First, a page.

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Do a search of this forum and others and you will find some stuff - look at my posts around late April - to the end of May and you might find something as well.

The short answer is - the problem only applies to 98/99 models with the original Intermediate Reduction Drive (IRD) - (transfer case). there is nothing actually wrong with the Transfer side of the IRD it is the overall effective diff ratio of the front wheels that is the cause of the problem.

For the viscous coupling on the rear drive to work, the input shafts and output shafts must turn at different speeds - in simple terms the fluid then becomes thicker and locks providing 4wd. Some people have said the fluid thickens with a sudden increase in temp, others have said it thickens when there are shear forces applied to the fluid - not actually sure which it is but it doesn't matter.

So for the VC to lock, the front wheels need to slip first - it takes a little while for the VC fluid to lock. Hence a car could lose drive before the the rear wheels engaged.

To get around this problem most cars with VCs have a slightly different effective front diff ratio to the rear diff ratio and as such this causes the VC to bind slightly so that when the front wheels do slip the VC locks almost immediately and drive is applied to the rear wheels. You may have heard of cars like the Freelander that has 10% of torque going to the rear and others like subarus may have 25% to the rear.

The trick is to only put in the right amount of difference in the diffs to cause the VC to bind but not lock up in normal use.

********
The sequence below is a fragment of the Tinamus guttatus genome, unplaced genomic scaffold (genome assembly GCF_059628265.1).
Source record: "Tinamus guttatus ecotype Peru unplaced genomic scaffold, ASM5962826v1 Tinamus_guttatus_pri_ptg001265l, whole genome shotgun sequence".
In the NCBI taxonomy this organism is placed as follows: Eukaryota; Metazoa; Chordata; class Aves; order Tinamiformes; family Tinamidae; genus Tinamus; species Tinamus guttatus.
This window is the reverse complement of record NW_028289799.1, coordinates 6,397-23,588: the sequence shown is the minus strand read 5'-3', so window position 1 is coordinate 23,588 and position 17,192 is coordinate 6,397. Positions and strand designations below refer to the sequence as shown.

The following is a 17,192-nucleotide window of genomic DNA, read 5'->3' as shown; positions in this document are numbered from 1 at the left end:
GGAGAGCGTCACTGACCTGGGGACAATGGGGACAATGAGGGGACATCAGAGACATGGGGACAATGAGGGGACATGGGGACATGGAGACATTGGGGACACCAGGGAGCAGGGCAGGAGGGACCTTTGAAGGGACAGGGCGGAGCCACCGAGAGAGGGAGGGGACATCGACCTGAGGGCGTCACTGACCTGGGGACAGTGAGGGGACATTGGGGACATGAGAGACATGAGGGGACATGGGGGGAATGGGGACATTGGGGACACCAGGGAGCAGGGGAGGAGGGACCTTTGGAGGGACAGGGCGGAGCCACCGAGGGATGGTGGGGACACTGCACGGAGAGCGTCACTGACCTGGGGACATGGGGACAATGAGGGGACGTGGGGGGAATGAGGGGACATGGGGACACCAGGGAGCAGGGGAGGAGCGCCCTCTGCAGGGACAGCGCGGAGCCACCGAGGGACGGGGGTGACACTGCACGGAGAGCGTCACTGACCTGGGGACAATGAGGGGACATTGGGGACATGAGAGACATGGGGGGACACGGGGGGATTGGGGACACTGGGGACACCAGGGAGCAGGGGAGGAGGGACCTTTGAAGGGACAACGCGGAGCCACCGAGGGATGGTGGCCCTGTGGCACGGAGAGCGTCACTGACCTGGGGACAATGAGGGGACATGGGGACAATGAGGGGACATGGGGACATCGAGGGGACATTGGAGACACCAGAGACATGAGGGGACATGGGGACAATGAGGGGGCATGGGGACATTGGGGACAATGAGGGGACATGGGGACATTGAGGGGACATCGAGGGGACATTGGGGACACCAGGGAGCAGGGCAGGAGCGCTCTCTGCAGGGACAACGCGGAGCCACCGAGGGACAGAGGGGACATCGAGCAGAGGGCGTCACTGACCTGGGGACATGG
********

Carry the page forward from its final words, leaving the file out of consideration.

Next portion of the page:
In the 98/99 freelanders the difference was too much ie the front diff ration was wrong which caused the VC to bind up too much (but not enough to lock). As the VC was always working hard after a period of time (somewhere between 100,00- - 150,000 km) the VC would fail and lock up. The result was transmission windup because there was no differential effect between the front and rear wheels. The weakest point is the bearings and gears in the IRD taking the drive to the rear. (in my car I could still drive around in 2wd with the tail shaft removed). The IRD would fail and the rear diff could be damaged.

It would seem the original IRD and the original rear diff were marginal as far as bearing strength was concerned.

From 2000 on the IRD was strengthened/as was the rear diff and the front effective diff ratio was changed to bring it closer to the rear diff ratio. Since this change there is no common history of VC failures, IRD failures or rear diff failures (they of course may happen but are not related to earlier instances). Also if you order a new IRD for a 98/99 the problems are fixed.

The IRD cannot be cost effectively rebuilt and most of the parts are not available. Some have been rebuilt but the overall concensus was that it was not worth the cost and effort.

If you do a google on viscous couplings you will find heaps of information on these things.

Hope this helps

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